Combine mirror work with asking yourself… “Am I playing a role?” If you can recognize that you or the other is playing a role as Victim, Rescuer, or Persecutor, you will be able to accomplish far easier use of the mirror lessons.
This Essene work is tremendously powerful but very subtle.
Pay close attention to the training.
The ancient Essene had a very sophisticated understanding of interpersonal human relationships and the role of emotion in those relationships. It’s the role of emotion that we have carefully sifted out of our Western experience up until very recently. Now, as we go back into these texts, we see that it is emotion that proves the power and, when coupled with logic, true magic and miracles occur.
Qualities that we see in the people around us are directly related to our own traits that attract the mirroring others.
This is a summary of a panel conversation with scientists that have varying experiences and approaches to what is consciousness, or, mind and awareness. The two hour program is facilitated by A. H. Almaas (the pen name of Hameed Ali) featuring panelists Chris Fields, Henry Stapp, Julia Mossbridge, Stuart Hameroff, and Donald Hoffman (right to left).
I was asked to comment on this program at Facebook and as I watched it, I made some notes and I gave the program content some serious thought. This is not deeply steeped in scientific jargon. It isn’t an easy conversation for the average person either though. I do my best here to break it down. Here is the video program first, and my notes follow.
First off, as Descartes said, “I think, therefore, I am” means to me that I cannot doubt that I have consciousness and awareness. Each of us may agree or not that what Descartes said is true or not. What I mean is that I cannot deny or doubt that consciousness is fundamental and essential to and for advancing human life. We may know little about how to advance awareness, and we may even doubt that our own past awareness is valid or reasonable, but we cannot doubt that there is awareness and that we are conscious. Consciousness is fundamental and essential for normal living; we must agree. Yet, our own experiences demonstrate that there are limits of conscious awareness.
So, I’d expect that if we are attempting to define consciousness that we’d agree to contemplate the present moment and what awareness we can attain in a moment so as to progress. Working together for evolving collaborative science requires expanding this awareness, realizing of course that we each have a different realty. We’ll each benefit if we pay attention to the sensations of breathing; notice the feeling in our feet when walking; and whenever finding that the mind wandered simply call our awareness back to sensations. We begin this way to discover contemplative science; evolving science and our own awareness.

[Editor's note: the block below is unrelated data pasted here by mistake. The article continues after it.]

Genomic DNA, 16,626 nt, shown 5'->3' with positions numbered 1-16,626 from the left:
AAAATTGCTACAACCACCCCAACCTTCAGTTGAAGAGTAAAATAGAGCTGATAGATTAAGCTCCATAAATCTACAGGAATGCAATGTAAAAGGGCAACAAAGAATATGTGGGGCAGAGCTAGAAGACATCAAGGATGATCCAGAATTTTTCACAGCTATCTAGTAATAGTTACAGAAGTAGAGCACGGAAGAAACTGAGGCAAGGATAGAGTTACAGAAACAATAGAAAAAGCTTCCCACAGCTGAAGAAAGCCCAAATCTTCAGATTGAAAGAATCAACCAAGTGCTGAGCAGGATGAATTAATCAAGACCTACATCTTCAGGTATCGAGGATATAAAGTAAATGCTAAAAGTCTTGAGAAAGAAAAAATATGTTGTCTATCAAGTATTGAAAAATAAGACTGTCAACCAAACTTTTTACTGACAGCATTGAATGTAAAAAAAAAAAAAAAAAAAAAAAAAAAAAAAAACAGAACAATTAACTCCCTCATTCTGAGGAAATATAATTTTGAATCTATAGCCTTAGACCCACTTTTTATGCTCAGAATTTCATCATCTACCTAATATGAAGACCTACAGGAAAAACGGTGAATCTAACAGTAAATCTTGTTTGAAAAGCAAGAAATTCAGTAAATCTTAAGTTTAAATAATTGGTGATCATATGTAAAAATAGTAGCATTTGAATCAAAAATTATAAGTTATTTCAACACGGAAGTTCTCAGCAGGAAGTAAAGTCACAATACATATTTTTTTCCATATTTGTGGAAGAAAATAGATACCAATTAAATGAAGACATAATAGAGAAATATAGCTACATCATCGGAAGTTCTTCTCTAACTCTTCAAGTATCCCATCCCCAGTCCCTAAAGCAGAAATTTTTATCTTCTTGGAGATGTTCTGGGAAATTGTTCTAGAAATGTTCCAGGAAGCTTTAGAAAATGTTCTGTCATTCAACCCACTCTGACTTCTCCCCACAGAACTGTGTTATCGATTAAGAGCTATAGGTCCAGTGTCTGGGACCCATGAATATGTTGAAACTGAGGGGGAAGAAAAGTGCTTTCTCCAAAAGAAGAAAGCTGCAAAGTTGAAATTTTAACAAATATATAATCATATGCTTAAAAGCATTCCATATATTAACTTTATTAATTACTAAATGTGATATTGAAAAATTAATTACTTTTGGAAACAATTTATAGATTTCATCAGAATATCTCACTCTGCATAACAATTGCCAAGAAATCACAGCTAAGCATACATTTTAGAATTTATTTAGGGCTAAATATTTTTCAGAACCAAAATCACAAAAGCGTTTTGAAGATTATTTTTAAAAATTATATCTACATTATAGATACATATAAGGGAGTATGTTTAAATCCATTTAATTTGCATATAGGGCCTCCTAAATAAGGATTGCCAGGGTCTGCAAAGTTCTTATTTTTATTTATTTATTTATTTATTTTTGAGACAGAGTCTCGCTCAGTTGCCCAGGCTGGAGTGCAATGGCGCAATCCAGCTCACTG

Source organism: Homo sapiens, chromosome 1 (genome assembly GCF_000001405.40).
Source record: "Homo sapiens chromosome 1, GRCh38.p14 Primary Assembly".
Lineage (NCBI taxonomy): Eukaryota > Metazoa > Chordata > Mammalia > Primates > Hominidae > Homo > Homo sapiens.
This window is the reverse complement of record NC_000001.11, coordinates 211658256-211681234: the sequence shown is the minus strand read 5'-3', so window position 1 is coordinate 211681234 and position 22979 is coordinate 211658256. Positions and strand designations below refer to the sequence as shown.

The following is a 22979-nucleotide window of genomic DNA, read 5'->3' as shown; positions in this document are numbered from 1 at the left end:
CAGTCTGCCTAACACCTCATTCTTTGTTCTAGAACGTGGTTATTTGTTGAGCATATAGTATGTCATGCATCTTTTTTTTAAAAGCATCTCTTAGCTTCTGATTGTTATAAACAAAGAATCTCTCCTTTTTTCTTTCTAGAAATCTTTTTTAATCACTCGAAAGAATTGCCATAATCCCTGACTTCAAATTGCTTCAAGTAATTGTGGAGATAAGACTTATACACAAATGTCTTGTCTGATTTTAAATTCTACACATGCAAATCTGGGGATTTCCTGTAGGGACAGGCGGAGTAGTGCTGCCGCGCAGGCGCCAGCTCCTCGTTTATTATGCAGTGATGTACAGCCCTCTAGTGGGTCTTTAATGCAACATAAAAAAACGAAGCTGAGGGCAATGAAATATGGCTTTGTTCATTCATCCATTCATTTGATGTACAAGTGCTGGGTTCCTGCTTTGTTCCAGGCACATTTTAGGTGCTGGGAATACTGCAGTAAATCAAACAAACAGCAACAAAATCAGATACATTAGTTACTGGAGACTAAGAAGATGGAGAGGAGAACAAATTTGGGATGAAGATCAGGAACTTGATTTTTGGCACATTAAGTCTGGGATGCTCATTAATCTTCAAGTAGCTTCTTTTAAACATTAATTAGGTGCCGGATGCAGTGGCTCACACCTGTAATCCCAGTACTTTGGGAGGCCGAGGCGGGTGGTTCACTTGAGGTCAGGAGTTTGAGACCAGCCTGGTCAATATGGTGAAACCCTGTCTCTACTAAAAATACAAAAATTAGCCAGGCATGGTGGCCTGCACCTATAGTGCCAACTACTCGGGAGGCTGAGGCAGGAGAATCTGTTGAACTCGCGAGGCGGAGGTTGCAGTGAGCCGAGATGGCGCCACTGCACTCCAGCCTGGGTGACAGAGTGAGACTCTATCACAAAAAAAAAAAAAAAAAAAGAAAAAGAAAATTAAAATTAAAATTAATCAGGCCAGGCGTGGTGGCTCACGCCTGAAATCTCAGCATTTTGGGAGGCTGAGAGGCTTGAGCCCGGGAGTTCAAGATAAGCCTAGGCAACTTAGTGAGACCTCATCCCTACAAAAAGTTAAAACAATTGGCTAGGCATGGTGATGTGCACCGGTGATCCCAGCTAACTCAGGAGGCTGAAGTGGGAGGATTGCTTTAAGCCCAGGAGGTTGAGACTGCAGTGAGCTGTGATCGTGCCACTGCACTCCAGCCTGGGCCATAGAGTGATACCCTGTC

Science, according to Webster’s New Collegiate Dictionary simply is “knowledge attained through study or practice,” or “knowledge covering general truths of the operation of general laws, esp. as obtained and tested through scientific method [and] concerned with the physical world.” Science can move us forward into studies of consciousness by focusing on experiences of life, with increasingly good questions about consciousness and how consciousness is evolving in us as we attain awareness that we are connected in consciousness. Pause… we may not agree presently on that this occurs within consciousness. However, that we may explore, scientifically.
We all will agree that our awareness may expand to include more of what we had previously been unaware. Thus, as humans evolve awareness consciously, science may progress, and we might evolve further in truth toward global peace, human integrity, personal freedom, and social harmony. Or is that right? Do we care about those ideals?
My disappointment is that this discussion panel program is not really science, yet. I was surprised, these scientists stop short of agreement on a purpose. Consciousness science is necessary even though we do initially not understand that the varying experiences and limitations of a collective awareness. For example, the program did not advance a better question even as to what to look at…. such as, “How did absolute consciousness—indivisible, still, and unchanging—become this world of multiplicity and change?”
The purpose of science is to advance our understanding of reality. A purpose for advancing scientific studies of consciousness may include any hypotheses (scientific guesses) as to the outcome of experimentation. We’ll need a process that will be inclusive and still produce the best explanations for what we observe about consciousness. However, if consciousness is also evolving individually, indwelling, and cosmic, then reality is evolving and we may advance in progress to evolve language.
I hope that my comments are worth something, so, I did my best to live up to the commitment that I made and to give this program an honest look, to provide some notes for readers, and to give some useful feedback about it.
The panel conversation presents contributions, individual working experiences and views related to consciousness, exploring scientific theories, consensus about anything relating to consciousness, and attempts at an operating definition of consciousness with an eye on a non-dual view of consciousness… looking deeper into assumptions and conclusions of perceptions.
They present a program that discusses consciousness, yes. However, as the program moves along, we discover that the distinguished participants do not each have a solution for making progress that is agreeable.